Those of us in software know how important testing is, but its importance is sometimes lost -- or simply underestimated -- by others. In 2013 we had several major Web outages that demonstrate to us just how important it is to keep your website running smoothly. The winners of the Internet race can be determined by fractions of a second-- here's a list of websites whose performance issues caused them to fall behind the pack.
The highest profile outage of the year (and possibly the decade) easily belongs to HealthCare.gov. From its launch on October 1st, the site was plagued by availability and performance problems, and given its direct connection with the hotly debated Affordable Care Act (ACA), not one hiccup went unnoticed. It literally took an act of Congress to iron out the site’s performance issues and ensure its future stability. While the site now appears to be operating for most, for the laws to be successful the website needs to operate as smoothly as possible — a point underscored by the fact that President Obama ends each progress meeting with the statement, “ . . . if the website doesn’t work, nothing else matters.”
Motorola -- Cyber Monday Outage
Just a few weeks ago, on Cyber Monday, shoppers hoping to score a heavily discounted Moto X smartphone were met with a non-functional purchase page. The page remained unavailable throughout the day forcing Dennis Woodside, Motorola’s Chief Executive, to apologize and explain that unanticipated customer demand and insufficient pre-sale site testing resulted in the outage. To compensate, Motorola promised to rerun the promotion twice while also doubling the number of phones made available — easily making them Cyber Monday 2013’s biggest loser.
Bank of America
On February 1st, Bank of America’s online banking services went down — for both desktop and mobile users. For a period of time the bank itself couldn’t even see users accounts, an issue compounded by the fact it was a Friday and the first of the month — preventing customers from accessing their paychecks in time for the weekend. While their online portal was back up a few hours later, the damage was already done via social networks — forcing Bank of America to not only apologize for the outage but also assuage fears that the outage was a result of malicious hackers — which it wasn’t. Nonetheless, the outage holds up as one of the most disruptive of 2013.
Earlier this month, on December 10th, Yahoo mail went down for a large number of users, remaining unavailable for many through December 12th. This followed an October website redesign that had already left many long time account holders feeling less than impressed. In the ongoing battle for Web Mail supremacy, performance is sure to play a major role in attracting and retaining users — it’s possible that this latest outage cost Yahoo significant ground in the race to the top.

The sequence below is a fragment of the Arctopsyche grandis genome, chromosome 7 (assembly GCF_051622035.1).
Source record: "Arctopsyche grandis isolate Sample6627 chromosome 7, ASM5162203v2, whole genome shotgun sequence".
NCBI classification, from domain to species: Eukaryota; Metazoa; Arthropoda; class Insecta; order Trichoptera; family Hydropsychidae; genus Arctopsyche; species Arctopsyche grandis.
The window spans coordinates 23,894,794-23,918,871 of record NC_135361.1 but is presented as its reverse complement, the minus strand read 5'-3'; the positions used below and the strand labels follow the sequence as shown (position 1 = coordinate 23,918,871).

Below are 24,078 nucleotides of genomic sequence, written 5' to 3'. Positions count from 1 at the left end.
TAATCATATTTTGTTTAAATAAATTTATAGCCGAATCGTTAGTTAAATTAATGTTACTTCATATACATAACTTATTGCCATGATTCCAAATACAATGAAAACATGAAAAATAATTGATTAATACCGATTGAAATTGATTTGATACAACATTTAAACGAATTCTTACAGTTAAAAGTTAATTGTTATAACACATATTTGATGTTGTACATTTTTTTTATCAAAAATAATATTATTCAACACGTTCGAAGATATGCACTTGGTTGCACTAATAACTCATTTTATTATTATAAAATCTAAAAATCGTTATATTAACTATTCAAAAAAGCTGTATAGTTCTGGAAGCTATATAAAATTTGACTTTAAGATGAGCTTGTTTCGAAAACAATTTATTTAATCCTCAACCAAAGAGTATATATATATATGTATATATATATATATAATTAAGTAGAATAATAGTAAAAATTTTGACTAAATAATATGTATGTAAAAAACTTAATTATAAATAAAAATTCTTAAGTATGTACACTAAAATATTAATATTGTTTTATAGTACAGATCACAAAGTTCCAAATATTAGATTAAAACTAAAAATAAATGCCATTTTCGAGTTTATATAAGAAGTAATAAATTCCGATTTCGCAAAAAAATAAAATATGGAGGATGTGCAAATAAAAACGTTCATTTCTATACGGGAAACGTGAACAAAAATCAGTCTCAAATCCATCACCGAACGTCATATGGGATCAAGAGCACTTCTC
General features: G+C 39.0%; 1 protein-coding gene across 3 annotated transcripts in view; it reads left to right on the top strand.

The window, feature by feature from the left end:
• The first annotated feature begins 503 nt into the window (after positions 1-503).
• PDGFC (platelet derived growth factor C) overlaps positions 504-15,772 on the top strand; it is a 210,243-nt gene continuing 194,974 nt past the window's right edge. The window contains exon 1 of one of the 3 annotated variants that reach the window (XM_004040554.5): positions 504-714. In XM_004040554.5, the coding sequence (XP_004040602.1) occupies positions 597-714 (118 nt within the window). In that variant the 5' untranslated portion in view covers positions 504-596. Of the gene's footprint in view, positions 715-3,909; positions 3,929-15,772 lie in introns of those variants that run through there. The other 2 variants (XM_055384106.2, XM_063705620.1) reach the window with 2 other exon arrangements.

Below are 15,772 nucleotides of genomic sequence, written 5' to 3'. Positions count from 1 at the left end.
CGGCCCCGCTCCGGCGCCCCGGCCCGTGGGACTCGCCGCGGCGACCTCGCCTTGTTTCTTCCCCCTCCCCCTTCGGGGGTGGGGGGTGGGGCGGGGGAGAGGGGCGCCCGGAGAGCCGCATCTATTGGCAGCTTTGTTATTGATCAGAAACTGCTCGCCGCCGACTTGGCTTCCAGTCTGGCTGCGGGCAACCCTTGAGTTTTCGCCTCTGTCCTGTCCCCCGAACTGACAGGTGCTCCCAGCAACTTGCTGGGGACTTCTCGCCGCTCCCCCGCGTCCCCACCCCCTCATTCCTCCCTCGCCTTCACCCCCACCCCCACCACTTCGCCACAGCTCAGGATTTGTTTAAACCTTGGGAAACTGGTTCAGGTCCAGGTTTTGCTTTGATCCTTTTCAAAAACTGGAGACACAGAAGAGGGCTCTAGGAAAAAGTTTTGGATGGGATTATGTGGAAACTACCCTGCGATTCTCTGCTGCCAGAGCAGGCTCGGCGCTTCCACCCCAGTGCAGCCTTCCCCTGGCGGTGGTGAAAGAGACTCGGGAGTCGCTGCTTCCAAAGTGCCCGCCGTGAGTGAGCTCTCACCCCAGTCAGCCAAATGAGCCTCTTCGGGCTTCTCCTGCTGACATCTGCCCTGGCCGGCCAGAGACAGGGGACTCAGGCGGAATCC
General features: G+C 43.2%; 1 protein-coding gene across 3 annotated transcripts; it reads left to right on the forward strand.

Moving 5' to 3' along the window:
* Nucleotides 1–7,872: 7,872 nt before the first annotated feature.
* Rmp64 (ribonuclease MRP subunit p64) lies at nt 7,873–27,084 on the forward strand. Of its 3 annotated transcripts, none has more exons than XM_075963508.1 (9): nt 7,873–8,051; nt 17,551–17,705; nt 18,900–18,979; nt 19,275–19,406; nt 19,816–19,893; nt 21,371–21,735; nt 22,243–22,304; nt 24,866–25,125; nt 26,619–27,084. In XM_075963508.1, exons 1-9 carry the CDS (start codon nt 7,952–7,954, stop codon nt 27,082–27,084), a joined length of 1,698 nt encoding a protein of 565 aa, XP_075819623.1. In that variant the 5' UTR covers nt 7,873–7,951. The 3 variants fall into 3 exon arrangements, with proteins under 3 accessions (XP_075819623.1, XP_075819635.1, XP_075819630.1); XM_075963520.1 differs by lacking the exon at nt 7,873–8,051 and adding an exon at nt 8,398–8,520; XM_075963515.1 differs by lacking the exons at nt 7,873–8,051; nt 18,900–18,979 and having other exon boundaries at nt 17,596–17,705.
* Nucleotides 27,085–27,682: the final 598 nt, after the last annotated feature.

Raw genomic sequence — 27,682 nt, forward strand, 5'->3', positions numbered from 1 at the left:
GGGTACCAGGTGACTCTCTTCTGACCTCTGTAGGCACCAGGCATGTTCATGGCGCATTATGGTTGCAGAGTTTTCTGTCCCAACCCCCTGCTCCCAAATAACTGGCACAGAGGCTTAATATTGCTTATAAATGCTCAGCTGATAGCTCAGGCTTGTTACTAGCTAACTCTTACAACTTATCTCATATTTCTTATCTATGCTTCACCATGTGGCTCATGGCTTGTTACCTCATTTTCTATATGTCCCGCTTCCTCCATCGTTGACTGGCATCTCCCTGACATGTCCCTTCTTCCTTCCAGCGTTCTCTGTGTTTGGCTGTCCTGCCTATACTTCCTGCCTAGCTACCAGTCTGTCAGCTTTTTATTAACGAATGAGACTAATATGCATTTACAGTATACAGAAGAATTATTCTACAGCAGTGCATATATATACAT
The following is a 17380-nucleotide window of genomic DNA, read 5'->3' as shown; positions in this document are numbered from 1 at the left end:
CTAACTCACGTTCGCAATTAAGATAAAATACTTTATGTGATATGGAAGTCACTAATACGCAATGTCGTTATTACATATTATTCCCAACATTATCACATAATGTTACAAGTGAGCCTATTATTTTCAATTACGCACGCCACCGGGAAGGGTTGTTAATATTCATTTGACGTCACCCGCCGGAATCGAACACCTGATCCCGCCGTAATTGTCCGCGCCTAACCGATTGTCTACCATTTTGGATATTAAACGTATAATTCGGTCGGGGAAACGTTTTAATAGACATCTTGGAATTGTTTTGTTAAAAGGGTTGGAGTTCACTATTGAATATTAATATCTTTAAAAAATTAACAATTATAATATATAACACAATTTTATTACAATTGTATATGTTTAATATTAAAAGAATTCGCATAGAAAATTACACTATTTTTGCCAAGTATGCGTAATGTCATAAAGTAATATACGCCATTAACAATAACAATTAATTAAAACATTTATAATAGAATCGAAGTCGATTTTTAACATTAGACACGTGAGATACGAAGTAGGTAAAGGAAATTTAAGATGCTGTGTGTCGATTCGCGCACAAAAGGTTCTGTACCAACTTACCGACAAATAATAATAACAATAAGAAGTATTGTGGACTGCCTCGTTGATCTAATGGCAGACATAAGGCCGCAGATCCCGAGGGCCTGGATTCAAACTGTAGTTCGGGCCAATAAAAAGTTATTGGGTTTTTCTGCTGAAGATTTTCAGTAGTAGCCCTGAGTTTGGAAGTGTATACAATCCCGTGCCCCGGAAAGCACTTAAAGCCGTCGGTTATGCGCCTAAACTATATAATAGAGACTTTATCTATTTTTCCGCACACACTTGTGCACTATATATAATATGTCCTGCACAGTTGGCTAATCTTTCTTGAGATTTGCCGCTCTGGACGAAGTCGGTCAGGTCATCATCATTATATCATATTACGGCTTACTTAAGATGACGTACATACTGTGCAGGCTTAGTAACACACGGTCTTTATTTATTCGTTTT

Amazon Web Services
Friday the 13th turned out to be an especially unlucky day for Amazon Web Services. This was the second major outage of 2013 for the cloud infrastructure provider, whose clients include many start-ups but also major enterprises and government agencies the likes of NetFlix and NASA. While Amazon was able to restore service in just under 2 hours, it served as another reminder of the inherit risks of relying exclusively on cloud infrastructure.
The August 14th Outages
The August 14th outages are really 3 separate failures that affected Google, Amazon and Microsoft on the same day. Microsoft’s outage continued on for 3 days, forcing users to put up with numerous intermittent Outlook.com and Exchange ActiveSync issues. Amazon.com went down for roughly 25 minutes — costing the e-commerce giant approximately $1,104 of revenue per second. Google’s outage, while lasting just a touch over 1 minute, resulted in a 40% drop in global Internet traffic over its 61-second outage. You can read Scott Barber’s take on the outages, and their possible causes, in his SmartBear blog post from August.
At about noon Eastern Time on Thursday August 22nd, the Nasdaq went dark — an unprecedented outage that lasted nearly four hours. Not only was Nasdaq trading halted during the outage, but all NYSE trading was suspended as well, to reduce the risk of market repercussions. While there was speculation that the outage was a result of malicious hackers or a market-wide crash, in the end, the cause was a data feed failure. This is clearly an event that all financial companies should contemplate when implementing monitoring and testing tools.
Just a couple days after Facebook’s SNAFU, LinkedIn made similar headlines. At approximately 11am on October 23rd LinkedIn users started to experience performance and availability problems that are rare for the site — preventing them from logging into their accounts and causing the site to load incorrectly. Roughly 4 hours later LinkedIn had corrected the problem — plenty of time for the Twitter-verse to have some fun at the social site’s expense.
Starting at around 10am on Monday, October 21st, Facebook users were unable to update their statuses, like posts, send messages or comment on items in their timelines. Over the course of the 2-hour performance interruption many users took to Twitter to vent their frustrations and comment on life without Facebook.
At approximately noon on November 12th, LivingSocial.com went down and remained unavailable for close to two days — preventing customers from purchasing the various deals and discounts they offer. The outage was another setback on the road to profitability, which had been derailed earlier in the year via an April cyber attack that forced 50 million users to reset their passwords — costing millions in revenue. Despite the length and business impact of the outage, LivingSocial’s site issues flew largely under the radar.
What are your thoughts on some of these major website outages? Were you personally inconvenienced by any? Let us know what you think in the comments.